How to prepare for spring flash flooding

COLORADO SPRINGS, Colo. — With spring showers on the way, the Office of Emergency Management in Colorado Springs is getting a head start and preparing for the inevitable.

On Thursday, they hosted a workshop about flash flooding concerns in the area.

They say preventing hazardous situations is a team effort, so they invited several different agencies to make sure everyone is on the same page and knows what to do when heavy rain is headed our way.

They also used the meeting as a way to remind residents about flash flood safety.

If you’re from around here, you’re probably well aware that the weather in Colorado can change in an instant.

But with new families coming in every day, the group worries not everyone may know what to do when the water rises.

“Flooding is one of our largest hazards. It’s very unpredictable,” Deputy Director of Emergency Management Bart Howard said.

The Office of Emergency Management says being prepared is one of the best ways to avoid dangerous situations. And after seeing what just a few inches of rain can do in the past, they plan to be more vigilant in the future.

“It is one of the most dangerous scenarios that you can have naturally occurring,” Lt. David Edmondson with the Colorado Springs Police Department said. “Flash floods are completely unpredictable. They are very, very strong. They are very, very destructive and it doesn’t take much to take you away.”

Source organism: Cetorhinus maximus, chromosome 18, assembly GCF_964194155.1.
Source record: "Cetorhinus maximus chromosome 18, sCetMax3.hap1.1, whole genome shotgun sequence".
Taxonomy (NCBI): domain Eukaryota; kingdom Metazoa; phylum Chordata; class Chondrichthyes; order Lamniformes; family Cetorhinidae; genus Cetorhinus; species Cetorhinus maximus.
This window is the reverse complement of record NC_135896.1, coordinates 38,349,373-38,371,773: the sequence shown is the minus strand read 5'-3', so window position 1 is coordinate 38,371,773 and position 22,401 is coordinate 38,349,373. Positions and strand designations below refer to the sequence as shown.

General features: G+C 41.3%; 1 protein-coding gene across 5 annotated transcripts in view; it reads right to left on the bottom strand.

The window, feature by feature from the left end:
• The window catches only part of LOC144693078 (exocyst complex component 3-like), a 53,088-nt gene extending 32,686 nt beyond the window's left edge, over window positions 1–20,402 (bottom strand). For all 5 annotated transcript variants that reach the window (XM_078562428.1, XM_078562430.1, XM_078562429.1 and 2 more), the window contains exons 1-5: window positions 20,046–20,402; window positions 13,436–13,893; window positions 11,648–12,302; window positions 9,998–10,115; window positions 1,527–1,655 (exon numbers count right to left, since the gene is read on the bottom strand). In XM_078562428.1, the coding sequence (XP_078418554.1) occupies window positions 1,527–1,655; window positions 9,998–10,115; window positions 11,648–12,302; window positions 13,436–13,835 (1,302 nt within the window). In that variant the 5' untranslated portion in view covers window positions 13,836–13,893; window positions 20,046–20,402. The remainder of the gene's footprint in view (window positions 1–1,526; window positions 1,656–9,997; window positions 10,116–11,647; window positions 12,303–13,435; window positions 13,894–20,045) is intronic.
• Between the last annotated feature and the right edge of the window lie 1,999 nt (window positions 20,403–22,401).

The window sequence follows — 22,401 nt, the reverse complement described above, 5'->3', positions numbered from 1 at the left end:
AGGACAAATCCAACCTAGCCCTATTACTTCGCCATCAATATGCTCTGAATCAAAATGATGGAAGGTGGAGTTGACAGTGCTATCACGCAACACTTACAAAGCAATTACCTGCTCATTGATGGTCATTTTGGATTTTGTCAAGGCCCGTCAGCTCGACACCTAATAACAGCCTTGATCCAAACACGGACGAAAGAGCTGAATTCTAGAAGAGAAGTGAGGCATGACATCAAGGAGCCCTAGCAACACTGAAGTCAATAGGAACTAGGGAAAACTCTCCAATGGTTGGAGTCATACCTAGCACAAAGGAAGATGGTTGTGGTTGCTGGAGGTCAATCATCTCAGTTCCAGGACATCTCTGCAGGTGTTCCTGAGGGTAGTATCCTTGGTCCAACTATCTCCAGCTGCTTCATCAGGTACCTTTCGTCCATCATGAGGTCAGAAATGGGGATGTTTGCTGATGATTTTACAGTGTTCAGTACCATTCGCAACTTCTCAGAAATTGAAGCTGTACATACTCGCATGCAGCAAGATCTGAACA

This spring, the Colorado Springs Police Department will have officers monitoring certain creeks when an inch of rain is in the forecast.

That way they can shut down streets before anyone gets caught in a scary situation.

“It may seem like the weather is good. The rain is falling somewhere higher on the mountain and it comes right into your city street or a culvert and before you know it, you could be overwhelmed,” Howard said.

The group wants to remind those that are new to the area to be aware of the forecast and avoid flood waters at all cost.

“If you’re experiencing flooding, if you’ve got water moving really close to your home and so forth, what we’re asking you to do then is just don’t drive, don’t get in a car and try to leave, just go to a higher ground,” Edmondson said. “We don’t want you moving around. We don’t want you in the water or near the water.”

It may be tempting to travel away from the water, but getting into a car can be even more dangerous.

“Many people are hurt or they die driving through what seems to be shallow water, but just a few inches of water can move your car and put you in a potentially dangerous situation,” Howard said. “If you see water, go around. Go away. Don’t try to go through that water.”

The group says it’s also important for families who live near a creek or along the Waldo Canyon burn scar to have a plan in place for flash floods.

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